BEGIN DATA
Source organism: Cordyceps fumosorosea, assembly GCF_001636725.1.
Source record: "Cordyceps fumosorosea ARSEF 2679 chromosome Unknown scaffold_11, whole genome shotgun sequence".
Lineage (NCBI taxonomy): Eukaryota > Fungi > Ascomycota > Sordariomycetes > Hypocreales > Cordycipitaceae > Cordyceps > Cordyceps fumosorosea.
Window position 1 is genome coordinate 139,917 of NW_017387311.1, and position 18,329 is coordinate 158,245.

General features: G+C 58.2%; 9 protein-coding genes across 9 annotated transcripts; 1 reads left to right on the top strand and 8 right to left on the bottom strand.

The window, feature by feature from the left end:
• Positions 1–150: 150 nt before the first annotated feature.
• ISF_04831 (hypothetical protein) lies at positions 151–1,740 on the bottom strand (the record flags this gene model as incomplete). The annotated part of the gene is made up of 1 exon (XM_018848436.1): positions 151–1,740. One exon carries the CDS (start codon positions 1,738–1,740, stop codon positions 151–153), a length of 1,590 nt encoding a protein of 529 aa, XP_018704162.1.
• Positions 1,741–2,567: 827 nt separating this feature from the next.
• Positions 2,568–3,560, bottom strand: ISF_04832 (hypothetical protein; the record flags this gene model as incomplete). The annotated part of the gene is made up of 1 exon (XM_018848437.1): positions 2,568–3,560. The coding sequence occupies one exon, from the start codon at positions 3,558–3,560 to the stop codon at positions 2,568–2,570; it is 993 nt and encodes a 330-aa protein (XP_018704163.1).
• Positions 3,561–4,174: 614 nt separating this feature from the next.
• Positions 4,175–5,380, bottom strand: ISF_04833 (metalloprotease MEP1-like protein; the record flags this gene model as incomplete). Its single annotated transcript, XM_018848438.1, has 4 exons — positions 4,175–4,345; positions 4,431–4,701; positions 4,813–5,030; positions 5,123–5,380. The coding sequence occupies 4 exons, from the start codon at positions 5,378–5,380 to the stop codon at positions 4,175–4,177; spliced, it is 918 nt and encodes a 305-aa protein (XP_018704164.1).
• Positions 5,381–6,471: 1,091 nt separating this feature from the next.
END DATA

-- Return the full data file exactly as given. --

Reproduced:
Source organism: Cordyceps fumosorosea, assembly GCF_001636725.1.
Source record: "Cordyceps fumosorosea ARSEF 2679 chromosome Unknown scaffold_11, whole genome shotgun sequence".
Lineage (NCBI taxonomy): Eukaryota > Fungi > Ascomycota > Sordariomycetes > Hypocreales > Cordycipitaceae > Cordyceps > Cordyceps fumosorosea.
Window position 1 is genome coordinate 139,917 of NW_017387311.1, and position 18,329 is coordinate 158,245.

General features: G+C 58.2%; 9 protein-coding genes across 9 annotated transcripts; 1 reads left to right on the top strand and 8 right to left on the bottom strand.

The window, feature by feature from the left end:
• Positions 1–150: 150 nt before the first annotated feature.
• ISF_04831 (hypothetical protein) lies at positions 151–1,740 on the bottom strand (the record flags this gene model as incomplete). The annotated part of the gene is made up of 1 exon (XM_018848436.1): positions 151–1,740. One exon carries the CDS (start codon positions 1,738–1,740, stop codon positions 151–153), a length of 1,590 nt encoding a protein of 529 aa, XP_018704162.1.
• Positions 1,741–2,567: 827 nt separating this feature from the next.
• Positions 2,568–3,560, bottom strand: ISF_04832 (hypothetical protein; the record flags this gene model as incomplete). The annotated part of the gene is made up of 1 exon (XM_018848437.1): positions 2,568–3,560. The coding sequence occupies one exon, from the start codon at positions 3,558–3,560 to the stop codon at positions 2,568–2,570; it is 993 nt and encodes a 330-aa protein (XP_018704163.1).
• Positions 3,561–4,174: 614 nt separating this feature from the next.
• Positions 4,175–5,380, bottom strand: ISF_04833 (metalloprotease MEP1-like protein; the record flags this gene model as incomplete). Its single annotated transcript, XM_018848438.1, has 4 exons — positions 4,175–4,345; positions 4,431–4,701; positions 4,813–5,030; positions 5,123–5,380. The coding sequence occupies 4 exons, from the start codon at positions 5,378–5,380 to the stop codon at positions 4,175–4,177; spliced, it is 918 nt and encodes a 305-aa protein (XP_018704164.1).
• Positions 5,381–6,471: 1,091 nt separating this feature from the next.